This went on for years, right up to the war between the Russo-Anglo-American Alliance and the Chinese Hegemony. Murder, drug addiction, larceny, assault, and vandalism were commonplace. Nor were parks the only places — these things happened also on the streets in daylight, on school grounds, even inside school buildings. But parks were so notoriously unsafe that honest people stayed clear of them after dark.”

I had tried to imagine such things happening in our schools. I simply couldn’t. Nor in our parks. A park was a place for fun, not for getting hurt. As for getting killed in one — “Mr. Dubois, didn’t they have police? Or courts?”

“They had many more police than we have. And more courts. All overworked.”

“I guess I don’t get it.” If a boy in our city had done anything half that bad… well, he and his father would have been flogged side by side.

But such things just didn’t happen.

Mr. Dubois then demanded of me, “Define a ‘juvenile delinquent.’ ”

“Uh, one of those kids — the ones who used to beat up people.”


“Huh? But the book said — ”

“My apologies. Your textbook does so state. But calling a tail a leg does not make the name fit ‘Juvenile delinquent’ is a contradiction in terms, one which gives a clue to their problem and their failure to solve it. Have you ever raised a puppy?”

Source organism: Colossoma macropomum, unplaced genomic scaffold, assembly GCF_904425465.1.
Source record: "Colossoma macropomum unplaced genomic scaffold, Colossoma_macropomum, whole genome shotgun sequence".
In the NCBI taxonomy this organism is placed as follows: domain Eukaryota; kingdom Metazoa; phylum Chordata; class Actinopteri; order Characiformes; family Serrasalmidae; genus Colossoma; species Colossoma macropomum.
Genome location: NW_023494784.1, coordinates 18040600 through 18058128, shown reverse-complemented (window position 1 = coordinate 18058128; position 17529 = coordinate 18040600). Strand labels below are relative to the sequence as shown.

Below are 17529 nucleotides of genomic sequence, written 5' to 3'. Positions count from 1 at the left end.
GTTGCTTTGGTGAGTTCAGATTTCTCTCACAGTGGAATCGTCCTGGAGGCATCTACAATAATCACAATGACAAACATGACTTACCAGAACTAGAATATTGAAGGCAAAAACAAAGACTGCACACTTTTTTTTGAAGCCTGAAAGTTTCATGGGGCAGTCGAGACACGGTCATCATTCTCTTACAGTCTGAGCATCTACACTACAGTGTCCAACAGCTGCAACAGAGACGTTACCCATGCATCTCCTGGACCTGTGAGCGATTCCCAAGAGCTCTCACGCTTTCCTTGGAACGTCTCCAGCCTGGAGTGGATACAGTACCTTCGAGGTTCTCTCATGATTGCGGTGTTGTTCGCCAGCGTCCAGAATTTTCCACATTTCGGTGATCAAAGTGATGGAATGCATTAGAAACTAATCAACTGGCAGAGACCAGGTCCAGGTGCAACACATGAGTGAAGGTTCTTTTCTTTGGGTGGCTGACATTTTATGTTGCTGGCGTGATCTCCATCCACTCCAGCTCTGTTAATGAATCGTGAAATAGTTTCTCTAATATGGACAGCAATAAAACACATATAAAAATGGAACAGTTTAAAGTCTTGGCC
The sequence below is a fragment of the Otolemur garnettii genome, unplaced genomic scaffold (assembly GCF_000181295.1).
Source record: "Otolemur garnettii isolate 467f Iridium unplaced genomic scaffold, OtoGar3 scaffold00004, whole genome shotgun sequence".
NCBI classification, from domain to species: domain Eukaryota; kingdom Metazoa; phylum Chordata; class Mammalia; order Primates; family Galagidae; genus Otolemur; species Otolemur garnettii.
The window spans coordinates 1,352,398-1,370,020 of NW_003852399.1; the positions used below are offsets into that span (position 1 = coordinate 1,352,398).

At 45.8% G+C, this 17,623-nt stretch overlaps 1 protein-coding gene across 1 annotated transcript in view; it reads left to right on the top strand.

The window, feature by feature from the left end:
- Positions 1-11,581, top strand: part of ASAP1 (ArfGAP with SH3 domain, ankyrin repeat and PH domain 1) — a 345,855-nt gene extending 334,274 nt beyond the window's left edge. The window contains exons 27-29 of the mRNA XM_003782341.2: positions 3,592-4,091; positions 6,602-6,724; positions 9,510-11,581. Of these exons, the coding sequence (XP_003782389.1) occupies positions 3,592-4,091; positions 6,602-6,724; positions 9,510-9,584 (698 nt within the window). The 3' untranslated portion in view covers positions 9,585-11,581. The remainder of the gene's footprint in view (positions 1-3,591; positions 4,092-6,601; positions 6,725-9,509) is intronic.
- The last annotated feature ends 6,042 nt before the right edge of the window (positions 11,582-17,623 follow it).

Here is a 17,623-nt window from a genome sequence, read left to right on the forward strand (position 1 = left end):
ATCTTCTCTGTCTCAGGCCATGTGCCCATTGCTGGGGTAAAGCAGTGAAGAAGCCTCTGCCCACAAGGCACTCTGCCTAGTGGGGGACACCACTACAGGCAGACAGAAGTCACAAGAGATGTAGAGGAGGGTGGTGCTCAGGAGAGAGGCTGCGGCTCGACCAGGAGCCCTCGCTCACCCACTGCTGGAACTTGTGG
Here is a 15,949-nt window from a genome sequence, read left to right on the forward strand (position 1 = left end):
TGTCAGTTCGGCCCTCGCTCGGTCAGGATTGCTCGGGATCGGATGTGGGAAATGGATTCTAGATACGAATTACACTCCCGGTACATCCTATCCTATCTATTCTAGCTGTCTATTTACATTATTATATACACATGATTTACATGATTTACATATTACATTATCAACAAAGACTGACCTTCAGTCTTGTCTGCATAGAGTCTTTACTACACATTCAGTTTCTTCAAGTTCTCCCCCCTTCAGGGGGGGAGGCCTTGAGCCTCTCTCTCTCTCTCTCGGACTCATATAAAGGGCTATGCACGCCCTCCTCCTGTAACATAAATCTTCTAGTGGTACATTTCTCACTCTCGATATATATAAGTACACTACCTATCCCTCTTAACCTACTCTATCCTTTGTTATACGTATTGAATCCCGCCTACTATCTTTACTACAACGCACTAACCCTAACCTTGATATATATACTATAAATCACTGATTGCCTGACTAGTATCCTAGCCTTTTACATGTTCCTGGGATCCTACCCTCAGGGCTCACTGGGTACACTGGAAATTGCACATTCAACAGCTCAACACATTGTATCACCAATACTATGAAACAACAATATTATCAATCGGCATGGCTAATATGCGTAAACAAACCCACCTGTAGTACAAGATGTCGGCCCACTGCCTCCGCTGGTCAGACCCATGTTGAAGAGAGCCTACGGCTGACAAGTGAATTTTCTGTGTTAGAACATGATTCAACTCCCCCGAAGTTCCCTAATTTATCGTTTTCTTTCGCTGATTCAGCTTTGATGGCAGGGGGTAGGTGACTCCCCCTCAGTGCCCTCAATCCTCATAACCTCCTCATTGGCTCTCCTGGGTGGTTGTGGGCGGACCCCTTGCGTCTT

“Yes, sir.”

“Did you housebreak him?”

“Err… yes, sir. Eventually.” It was my slowness in this that caused my mother to rule that dogs must stay out of the house.

“Ah, yes. When your puppy made mistakes, were you angry?”

“What? Why, he didn’t know any better; he was just a puppy.

“What did you do?”

“Why, I scolded him and rubbed his nose in it and paddled him.”

“Surely he could not understand your words?”

“No, but he could tell I was sore at him!”

“But you just said that you were not angry.”

Mr. Dubois had an infuriating way of getting a person mixed up. “No, but I had to make him think I was. He had to learn, didn’t he?”

“Conceded. But, having made it clear to him that you disapproved, how could you be so cruel as to spank him as well? You said the poor beastie didn’t know that he was doing wrong. Yet you indicted pain. Justify yourself! Or are you a sadist?”